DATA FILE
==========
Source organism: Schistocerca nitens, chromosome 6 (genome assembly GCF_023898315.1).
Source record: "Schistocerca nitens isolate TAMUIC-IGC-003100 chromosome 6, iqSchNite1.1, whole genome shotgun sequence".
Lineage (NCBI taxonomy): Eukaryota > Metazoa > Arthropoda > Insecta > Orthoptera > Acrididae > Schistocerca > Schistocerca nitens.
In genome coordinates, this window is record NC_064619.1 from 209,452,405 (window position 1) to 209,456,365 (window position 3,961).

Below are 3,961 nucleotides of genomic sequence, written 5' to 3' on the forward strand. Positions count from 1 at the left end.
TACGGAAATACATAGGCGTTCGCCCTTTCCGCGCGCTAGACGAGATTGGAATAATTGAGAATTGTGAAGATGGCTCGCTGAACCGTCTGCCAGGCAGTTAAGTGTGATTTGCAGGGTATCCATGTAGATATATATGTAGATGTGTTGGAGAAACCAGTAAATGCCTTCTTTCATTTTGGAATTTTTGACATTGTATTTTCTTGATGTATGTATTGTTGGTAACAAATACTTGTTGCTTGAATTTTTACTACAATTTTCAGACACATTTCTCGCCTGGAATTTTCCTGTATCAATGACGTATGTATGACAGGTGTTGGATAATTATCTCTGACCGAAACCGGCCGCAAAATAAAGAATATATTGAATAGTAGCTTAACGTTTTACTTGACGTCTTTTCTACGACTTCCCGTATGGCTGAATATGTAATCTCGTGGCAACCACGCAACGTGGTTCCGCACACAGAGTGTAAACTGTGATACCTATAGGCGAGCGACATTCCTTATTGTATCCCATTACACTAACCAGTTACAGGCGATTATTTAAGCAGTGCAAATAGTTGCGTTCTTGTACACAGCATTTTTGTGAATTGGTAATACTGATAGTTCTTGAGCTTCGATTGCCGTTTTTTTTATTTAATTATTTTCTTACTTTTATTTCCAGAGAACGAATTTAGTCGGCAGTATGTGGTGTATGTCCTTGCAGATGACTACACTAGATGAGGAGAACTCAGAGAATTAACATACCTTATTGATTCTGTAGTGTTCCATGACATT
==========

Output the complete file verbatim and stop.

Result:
Source organism: Schistocerca nitens, chromosome 6 (genome assembly GCF_023898315.1).
Source record: "Schistocerca nitens isolate TAMUIC-IGC-003100 chromosome 6, iqSchNite1.1, whole genome shotgun sequence".
Lineage (NCBI taxonomy): Eukaryota > Metazoa > Arthropoda > Insecta > Orthoptera > Acrididae > Schistocerca > Schistocerca nitens.
In genome coordinates, this window is record NC_064619.1 from 209,452,405 (window position 1) to 209,456,365 (window position 3,961).

Below are 3,961 nucleotides of genomic sequence, written 5' to 3' on the forward strand. Positions count from 1 at the left end.
TACGGAAATACATAGGCGTTCGCCCTTTCCGCGCGCTAGACGAGATTGGAATAATTGAGAATTGTGAAGATGGCTCGCTGAACCGTCTGCCAGGCAGTTAAGTGTGATTTGCAGGGTATCCATGTAGATATATATGTAGATGTGTTGGAGAAACCAGTAAATGCCTTCTTTCATTTTGGAATTTTTGACATTGTATTTTCTTGATGTATGTATTGTTGGTAACAAATACTTGTTGCTTGAATTTTTACTACAATTTTCAGACACATTTCTCGCCTGGAATTTTCCTGTATCAATGACGTATGTATGACAGGTGTTGGATAATTATCTCTGACCGAAACCGGCCGCAAAATAAAGAATATATTGAATAGTAGCTTAACGTTTTACTTGACGTCTTTTCTACGACTTCCCGTATGGCTGAATATGTAATCTCGTGGCAACCACGCAACGTGGTTCCGCACACAGAGTGTAAACTGTGATACCTATAGGCGAGCGACATTCCTTATTGTATCCCATTACACTAACCAGTTACAGGCGATTATTTAAGCAGTGCAAATAGTTGCGTTCTTGTACACAGCATTTTTGTGAATTGGTAATACTGATAGTTCTTGAGCTTCGATTGCCGTTTTTTTTATTTAATTATTTTCTTACTTTTATTTCCAGAGAACGAATTTAGTCGGCAGTATGTGGTGTATGTCCTTGCAGATGACTACACTAGATGAGGAGAACTCAGAGAATTAACATACCTTATTGATTCTGTAGTGTTCCATGACATT